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This content is taken from the Johns Hopkins University, Jhpiego & Johns Hopkins School of Nursing 's online course, COVID-19: Effective Nursing in Times of Crisis. Join the course to learn more.
Healthcare workers wearing personal protective equipment.

The nurse's role in crisis situations

SARS-CoV-2, the virus that causes COVID-19, has likely changed the worldview of healthcare, at least for a generation.

The COVID-19 pandemic has propelled the world into challenging and unprecedented times. Nurses are at the frontlines and are facing this pandemic head-on, sometimes without adequate support and resources. There have been reports about the shortage of personal protective equipment (PPE) and workforce shortages, placing both patients and nurses at risk. Sadly, there have even been reports of health professionals committing suicide. COVID-19 has generated feelings of fear, grief and helplessness all around the world, and for many nurses these emotions are pronounced.

Facing uncertainty, and surrounded by death and suffering has led many health professionals to experience moral distress, particularly because of the feeling of being unable to meet the needs of patients and colleagues. This distress has also been fueled by feelings that, in some instances, healthcare systems have not been prepared for the pandemic and that patients and healthcare professionals have been put at an unnecessary risk. However, there are many examples of healthcare systems rising to the challenge and adapting quickly to provide innovative models of care. We need to learn from what has worked well as well as our failures.

These experiences underscore the fact that to be effective nurses, we cannot operate in a bubble or in professional silos. We need to consider our experiences within the context of systems and society. Although you may be an expert in infection control in the hospital, this is not sufficient in containing a pandemic. Pandemics require engaging the whole of society in prevention, containment and mitigation. This is complex, requiring community engagement and collaboration with government organizations as well as non-government organizations and the private sector.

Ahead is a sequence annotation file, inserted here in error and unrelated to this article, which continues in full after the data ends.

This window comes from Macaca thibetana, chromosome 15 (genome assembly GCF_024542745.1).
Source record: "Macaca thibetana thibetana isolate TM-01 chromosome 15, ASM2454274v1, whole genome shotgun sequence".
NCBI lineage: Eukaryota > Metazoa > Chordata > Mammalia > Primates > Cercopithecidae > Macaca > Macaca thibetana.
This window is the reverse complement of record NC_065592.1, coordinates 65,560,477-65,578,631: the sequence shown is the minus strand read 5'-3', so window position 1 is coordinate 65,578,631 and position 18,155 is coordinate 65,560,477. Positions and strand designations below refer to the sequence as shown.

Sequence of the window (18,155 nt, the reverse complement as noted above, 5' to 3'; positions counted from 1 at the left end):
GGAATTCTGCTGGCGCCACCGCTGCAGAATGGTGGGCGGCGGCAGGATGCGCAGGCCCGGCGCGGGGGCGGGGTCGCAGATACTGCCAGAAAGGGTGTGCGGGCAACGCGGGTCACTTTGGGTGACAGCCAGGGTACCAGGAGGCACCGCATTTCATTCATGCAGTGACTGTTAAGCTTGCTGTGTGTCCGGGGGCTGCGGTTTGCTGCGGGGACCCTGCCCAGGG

Nurses are widely recognized as the most trusted professional group because of their values, integrity and their role as a voice for the disenfranchised. The COVID-19 pandemic has revealed multiple vulnerabilities, including in prisons, nursing homes, refugee camps and homelessness settings. Not only are these hot spots for the spread of the virus but loci of suffering and distress. And nurses are not immune to this.

At this critical time, it is also important for nurses to engage in self-care. Our codes of ethics do not advocate abrogating personal responsibility for our own health. As nurses, we need to be able to recognise moral distress in our nursing practice and be empowered to address morally complex situations. That way, we can reduce moral distress and burnout.

Providing nursing care in the context of a pandemic is highly stressful and the uncertainty we face can impact on not just your mental health but the ability to provide the best possible care and optimize your safety. Taking steps to manage your stress and physical health is critically important at this time.

Over to you

How have you been managing your stress?

Has your organization implemented any strategies to address moral dilemmas happening at this time?

The See Also section provides you with some resources and views of nurses on dealing with the challenges of the COVID-19 pandemic. Just as Florence Nightingale faced unique challenges in the Crimea, many nurses are entering uncharted waters and being challenged to adapt quickly.

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This article is from the free online course:

COVID-19: Effective Nursing in Times of Crisis

Johns Hopkins University